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Autism rule
  • Everyone has a different social perspective. Misunderstandings are very common in human discourse and they are often repeated. When this happens it is not solely because the speaker is autistic; there are many things that can contribute to our struggle to communicate with one another.

  • Was this considered 'piracy' back in the day?
  • Not in Australia. Relevant section of the Copyright Act 1968 as it would have existed back then, for those interested:

    Click to view

    COPYRIGHT ACT 1968

    • SECT 111 Filming or recording broadcasts for private and domestic use

    (1) The copyright in a television broadcast in so far as it consists of visual images is not infringed by the making of a cinematograph film of the broadcast, or a copy of such a film, for the private and domestic use of the person by whom it is made.

    (2) The copyright in a sound broadcast, or in a television broadcast in so far as it consists of sounds, is not infringed by the making of a sound recording of the broadcast, or a copy of such a sound recording, for the private and domestic use of the person by whom it is made.

    (3) For the purposes of this section, a cinematograph film or a copy of such a film, or a sound recording or a copy of such a sound recording, shall be deemed to be made otherwise than for the private and domestic use of the person by whom it is made if it is made for the purpose of:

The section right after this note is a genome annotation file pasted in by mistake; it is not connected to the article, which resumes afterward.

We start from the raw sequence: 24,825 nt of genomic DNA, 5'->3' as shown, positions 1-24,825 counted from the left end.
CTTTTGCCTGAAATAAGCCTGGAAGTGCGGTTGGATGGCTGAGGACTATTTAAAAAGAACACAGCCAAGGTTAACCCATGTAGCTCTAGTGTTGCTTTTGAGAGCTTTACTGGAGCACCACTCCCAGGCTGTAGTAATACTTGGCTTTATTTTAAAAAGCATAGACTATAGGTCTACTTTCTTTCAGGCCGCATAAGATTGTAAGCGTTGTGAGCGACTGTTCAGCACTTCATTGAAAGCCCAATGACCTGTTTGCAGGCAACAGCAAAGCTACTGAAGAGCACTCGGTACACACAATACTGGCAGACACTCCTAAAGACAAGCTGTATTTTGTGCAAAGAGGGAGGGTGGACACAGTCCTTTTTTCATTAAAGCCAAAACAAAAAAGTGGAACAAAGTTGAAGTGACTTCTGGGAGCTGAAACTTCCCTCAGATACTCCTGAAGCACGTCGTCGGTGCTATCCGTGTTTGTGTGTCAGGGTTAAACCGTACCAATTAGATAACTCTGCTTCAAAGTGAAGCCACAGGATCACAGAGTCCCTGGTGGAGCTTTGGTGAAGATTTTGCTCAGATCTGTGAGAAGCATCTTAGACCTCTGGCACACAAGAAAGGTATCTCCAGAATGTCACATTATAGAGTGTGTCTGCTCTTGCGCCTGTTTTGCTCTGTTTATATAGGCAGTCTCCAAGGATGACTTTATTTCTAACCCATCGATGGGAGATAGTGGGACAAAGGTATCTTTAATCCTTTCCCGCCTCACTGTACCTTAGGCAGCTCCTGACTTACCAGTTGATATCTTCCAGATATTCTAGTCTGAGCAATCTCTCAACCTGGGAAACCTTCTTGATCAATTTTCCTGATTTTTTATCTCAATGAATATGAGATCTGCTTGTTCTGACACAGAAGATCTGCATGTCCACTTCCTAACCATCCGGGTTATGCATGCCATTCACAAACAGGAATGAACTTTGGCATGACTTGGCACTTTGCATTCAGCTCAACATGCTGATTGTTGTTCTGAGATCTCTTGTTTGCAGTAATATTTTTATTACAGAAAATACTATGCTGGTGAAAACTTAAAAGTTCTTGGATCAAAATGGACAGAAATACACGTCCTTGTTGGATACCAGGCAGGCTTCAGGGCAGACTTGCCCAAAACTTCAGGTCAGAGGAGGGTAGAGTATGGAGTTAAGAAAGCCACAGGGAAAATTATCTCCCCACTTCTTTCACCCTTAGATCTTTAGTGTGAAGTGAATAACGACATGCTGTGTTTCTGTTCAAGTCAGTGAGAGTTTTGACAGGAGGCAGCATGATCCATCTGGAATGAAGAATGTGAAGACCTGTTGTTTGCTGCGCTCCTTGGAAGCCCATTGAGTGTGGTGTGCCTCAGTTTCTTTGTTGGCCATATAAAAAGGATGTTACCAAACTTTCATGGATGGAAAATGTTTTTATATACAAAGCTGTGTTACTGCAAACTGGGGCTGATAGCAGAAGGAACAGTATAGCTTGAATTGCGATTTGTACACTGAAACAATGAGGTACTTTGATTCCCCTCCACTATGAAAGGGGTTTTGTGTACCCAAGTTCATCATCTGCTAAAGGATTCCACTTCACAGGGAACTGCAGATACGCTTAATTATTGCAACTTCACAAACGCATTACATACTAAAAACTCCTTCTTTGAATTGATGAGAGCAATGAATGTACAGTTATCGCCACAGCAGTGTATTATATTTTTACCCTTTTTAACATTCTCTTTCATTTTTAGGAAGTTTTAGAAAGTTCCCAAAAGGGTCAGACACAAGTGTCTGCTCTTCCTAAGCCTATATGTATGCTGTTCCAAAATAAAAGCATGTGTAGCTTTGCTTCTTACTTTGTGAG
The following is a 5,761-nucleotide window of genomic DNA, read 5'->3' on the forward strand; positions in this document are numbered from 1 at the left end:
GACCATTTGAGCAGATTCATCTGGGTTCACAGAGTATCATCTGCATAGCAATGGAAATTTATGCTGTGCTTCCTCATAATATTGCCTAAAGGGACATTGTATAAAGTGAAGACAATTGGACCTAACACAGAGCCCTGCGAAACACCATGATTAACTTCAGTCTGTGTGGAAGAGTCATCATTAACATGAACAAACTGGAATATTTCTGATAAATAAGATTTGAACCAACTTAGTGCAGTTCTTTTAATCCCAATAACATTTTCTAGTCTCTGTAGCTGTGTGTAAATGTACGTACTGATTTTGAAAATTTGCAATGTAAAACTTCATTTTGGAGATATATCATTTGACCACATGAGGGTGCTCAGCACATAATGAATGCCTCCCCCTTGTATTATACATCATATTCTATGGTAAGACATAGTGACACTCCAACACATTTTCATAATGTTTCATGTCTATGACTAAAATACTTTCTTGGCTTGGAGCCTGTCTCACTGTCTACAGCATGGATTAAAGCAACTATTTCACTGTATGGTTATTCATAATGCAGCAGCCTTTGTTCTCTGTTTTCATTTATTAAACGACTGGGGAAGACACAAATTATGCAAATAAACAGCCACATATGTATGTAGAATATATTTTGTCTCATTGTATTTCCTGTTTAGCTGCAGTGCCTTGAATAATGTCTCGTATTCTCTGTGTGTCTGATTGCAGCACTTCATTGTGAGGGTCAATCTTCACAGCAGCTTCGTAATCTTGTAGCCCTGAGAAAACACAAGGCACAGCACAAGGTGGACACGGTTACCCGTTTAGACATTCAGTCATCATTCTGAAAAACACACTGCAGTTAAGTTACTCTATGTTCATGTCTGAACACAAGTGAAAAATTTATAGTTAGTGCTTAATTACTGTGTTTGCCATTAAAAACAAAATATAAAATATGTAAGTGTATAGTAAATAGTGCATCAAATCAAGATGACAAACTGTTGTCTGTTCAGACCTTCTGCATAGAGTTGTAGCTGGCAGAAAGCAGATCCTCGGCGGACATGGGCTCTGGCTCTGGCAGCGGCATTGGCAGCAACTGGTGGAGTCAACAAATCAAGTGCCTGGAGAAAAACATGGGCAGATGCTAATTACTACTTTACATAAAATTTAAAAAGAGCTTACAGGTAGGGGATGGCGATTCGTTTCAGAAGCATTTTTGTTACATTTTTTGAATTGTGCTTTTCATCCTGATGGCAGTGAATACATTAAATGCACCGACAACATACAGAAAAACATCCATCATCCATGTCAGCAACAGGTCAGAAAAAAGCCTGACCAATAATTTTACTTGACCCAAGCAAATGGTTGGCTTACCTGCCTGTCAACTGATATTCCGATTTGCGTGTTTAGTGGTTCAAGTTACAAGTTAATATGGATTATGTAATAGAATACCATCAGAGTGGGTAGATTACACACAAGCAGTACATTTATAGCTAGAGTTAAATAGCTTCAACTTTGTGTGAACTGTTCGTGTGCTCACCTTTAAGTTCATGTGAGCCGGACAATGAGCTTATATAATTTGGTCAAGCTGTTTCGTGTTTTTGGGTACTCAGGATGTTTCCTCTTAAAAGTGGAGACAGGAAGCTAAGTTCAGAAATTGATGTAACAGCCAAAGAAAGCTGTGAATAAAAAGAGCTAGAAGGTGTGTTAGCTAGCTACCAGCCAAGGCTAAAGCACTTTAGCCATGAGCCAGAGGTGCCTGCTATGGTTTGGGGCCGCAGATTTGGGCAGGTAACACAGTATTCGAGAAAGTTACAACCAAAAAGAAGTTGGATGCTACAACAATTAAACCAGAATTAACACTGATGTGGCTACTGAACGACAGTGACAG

(a) selling a copy of the film or sound recording, letting it for hire, or by way of trade offering or exposing it for sale or hire; (b) distributing a copy of the film or sound recording, whether for the purpose of trade or otherwise; (c) by way of trade exhibiting a copy of the film or sound recording in public; (d) broadcasting the film or recording; or (e) causing the film or recording to be seen or heard in public.

    The same laws still apply today, just reworded. By the way, this practice of recording live TV is known as time shifting.

  • Saw this funny clip making fun of all the youtubers that make clickbaity "DON'T USE A VPN" video, only to say they still use a VPN
  • As always, work out who you are trying to keep away from your data, learn how a VPN works, what it does and doesn't do and properly investigate the privacy policies of your VPN provider before signing up. Don't rely solely on these clickbaity privacy and security charlatans - they thrive on paranoia so it is often in their best interests to publish "hot" takes and confuse their viewers. And even if they're trying to spread awareness in good faith, they still don't know anything about you or your circumstances and therefore can't reliably recommended you products.

  • Is autocorrect racist? The push to stamp out 'galling' ethnic name bias on phones and computers
  • It's an example of structural/systemic/societal racism. Western industrialised civilisation has been developed and led by white men for hundreds of years - the inherent bias that comes from that often ends up discriminating against and disenfranchising non-white, non-male people in society without anyone deliberately intending it. Another way to think about it is that white men experience a higher level of privilege by default than any other group in Western society. As a white man, I have the privilege of my name being included (or being more likely to be included) by default in one of these dictionaries.

  • Search engines and privacy
  • This is a very comprehensive summary, thanks for the effort you clearly put in.